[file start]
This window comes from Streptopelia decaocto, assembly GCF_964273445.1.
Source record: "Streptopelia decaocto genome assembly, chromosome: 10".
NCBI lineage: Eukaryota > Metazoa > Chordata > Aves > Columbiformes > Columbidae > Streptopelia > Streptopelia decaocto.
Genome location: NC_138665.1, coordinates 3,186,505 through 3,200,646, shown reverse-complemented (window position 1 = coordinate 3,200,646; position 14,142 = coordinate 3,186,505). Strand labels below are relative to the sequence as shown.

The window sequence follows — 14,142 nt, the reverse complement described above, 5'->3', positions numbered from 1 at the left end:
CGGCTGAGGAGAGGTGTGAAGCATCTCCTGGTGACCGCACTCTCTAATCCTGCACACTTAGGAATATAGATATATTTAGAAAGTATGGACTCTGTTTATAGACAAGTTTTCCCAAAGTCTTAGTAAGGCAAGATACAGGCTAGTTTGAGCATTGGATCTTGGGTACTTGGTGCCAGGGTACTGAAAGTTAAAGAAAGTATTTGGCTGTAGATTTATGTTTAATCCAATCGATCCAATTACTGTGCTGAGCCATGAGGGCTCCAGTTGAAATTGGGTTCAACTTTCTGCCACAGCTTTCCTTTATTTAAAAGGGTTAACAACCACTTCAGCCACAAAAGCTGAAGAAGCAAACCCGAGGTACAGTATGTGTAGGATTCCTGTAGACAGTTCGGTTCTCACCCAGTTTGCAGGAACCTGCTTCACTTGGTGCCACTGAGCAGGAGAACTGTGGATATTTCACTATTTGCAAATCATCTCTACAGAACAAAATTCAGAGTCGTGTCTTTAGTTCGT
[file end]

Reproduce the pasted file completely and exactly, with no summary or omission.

This window comes from Streptopelia decaocto, assembly GCF_964273445.1.
Source record: "Streptopelia decaocto genome assembly, chromosome: 10".
NCBI lineage: Eukaryota > Metazoa > Chordata > Aves > Columbiformes > Columbidae > Streptopelia > Streptopelia decaocto.
Genome location: NC_138665.1, coordinates 3,186,505 through 3,200,646, shown reverse-complemented (window position 1 = coordinate 3,200,646; position 14,142 = coordinate 3,186,505). Strand labels below are relative to the sequence as shown.

The window sequence follows — 14,142 nt, the reverse complement described above, 5'->3', positions numbered from 1 at the left end:
CGGCTGAGGAGAGGTGTGAAGCATCTCCTGGTGACCGCACTCTCTAATCCTGCACACTTAGGAATATAGATATATTTAGAAAGTATGGACTCTGTTTATAGACAAGTTTTCCCAAAGTCTTAGTAAGGCAAGATACAGGCTAGTTTGAGCATTGGATCTTGGGTACTTGGTGCCAGGGTACTGAAAGTTAAAGAAAGTATTTGGCTGTAGATTTATGTTTAATCCAATCGATCCAATTACTGTGCTGAGCCATGAGGGCTCCAGTTGAAATTGGGTTCAACTTTCTGCCACAGCTTTCCTTTATTTAAAAGGGTTAACAACCACTTCAGCCACAAAAGCTGAAGAAGCAAACCCGAGGTACAGTATGTGTAGGATTCCTGTAGACAGTTCGGTTCTCACCCAGTTTGCAGGAACCTGCTTCACTTGGTGCCACTGAGCAGGAGAACTGTGGATATTTCACTATTTGCAAATCATCTCTACAGAACAAAATTCAGAGTCGTGTCTTTAGTTCGT